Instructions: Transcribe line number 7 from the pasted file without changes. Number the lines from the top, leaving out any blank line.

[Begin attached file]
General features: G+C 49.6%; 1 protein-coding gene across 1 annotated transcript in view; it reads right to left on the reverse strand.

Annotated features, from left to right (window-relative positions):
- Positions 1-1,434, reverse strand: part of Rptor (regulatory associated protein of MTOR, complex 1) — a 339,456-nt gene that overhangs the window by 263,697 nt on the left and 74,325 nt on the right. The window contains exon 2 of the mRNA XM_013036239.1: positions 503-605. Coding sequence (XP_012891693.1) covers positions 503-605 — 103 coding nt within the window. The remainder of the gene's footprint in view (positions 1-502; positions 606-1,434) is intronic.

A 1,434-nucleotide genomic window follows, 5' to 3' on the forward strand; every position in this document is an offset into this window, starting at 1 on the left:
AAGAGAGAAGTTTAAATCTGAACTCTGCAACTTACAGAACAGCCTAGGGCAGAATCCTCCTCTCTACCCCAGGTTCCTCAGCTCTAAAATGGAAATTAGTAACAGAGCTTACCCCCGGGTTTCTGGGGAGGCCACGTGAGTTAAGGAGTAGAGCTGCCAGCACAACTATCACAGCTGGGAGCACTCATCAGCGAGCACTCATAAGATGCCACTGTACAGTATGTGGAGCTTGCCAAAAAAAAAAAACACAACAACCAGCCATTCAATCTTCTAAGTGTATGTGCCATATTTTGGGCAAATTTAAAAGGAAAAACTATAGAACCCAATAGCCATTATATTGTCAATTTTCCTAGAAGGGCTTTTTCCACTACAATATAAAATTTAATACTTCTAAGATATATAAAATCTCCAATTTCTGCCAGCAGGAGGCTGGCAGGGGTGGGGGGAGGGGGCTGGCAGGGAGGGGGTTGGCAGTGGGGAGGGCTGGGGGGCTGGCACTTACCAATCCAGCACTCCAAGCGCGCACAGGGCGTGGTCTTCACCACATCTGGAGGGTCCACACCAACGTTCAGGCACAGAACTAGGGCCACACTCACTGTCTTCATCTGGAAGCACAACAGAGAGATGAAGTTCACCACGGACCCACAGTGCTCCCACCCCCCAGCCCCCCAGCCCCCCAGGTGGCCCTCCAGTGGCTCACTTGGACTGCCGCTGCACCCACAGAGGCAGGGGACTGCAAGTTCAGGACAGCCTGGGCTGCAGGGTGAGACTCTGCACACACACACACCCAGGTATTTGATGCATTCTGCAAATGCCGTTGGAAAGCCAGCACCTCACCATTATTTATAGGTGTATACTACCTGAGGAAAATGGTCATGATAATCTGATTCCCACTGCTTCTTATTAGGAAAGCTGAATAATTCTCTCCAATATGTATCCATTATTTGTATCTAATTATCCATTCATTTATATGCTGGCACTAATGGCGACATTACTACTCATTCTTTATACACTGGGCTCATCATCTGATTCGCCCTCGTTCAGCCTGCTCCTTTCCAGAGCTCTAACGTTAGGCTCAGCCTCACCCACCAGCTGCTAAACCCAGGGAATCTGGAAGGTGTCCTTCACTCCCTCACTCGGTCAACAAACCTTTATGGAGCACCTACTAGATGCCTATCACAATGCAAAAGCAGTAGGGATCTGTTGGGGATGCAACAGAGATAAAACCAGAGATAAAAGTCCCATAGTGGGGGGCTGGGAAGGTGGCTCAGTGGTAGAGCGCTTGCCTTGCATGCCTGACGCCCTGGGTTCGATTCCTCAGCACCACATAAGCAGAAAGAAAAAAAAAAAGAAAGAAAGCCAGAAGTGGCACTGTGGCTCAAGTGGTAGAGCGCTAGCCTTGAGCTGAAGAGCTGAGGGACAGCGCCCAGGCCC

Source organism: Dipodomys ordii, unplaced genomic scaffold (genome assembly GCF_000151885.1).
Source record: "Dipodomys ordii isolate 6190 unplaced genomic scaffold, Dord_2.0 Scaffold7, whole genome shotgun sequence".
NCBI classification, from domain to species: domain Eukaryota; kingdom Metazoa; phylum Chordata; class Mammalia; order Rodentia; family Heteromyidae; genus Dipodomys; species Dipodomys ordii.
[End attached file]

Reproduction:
Source record: "Dipodomys ordii isolate 6190 unplaced genomic scaffold, Dord_2.0 Scaffold7, whole genome shotgun sequence".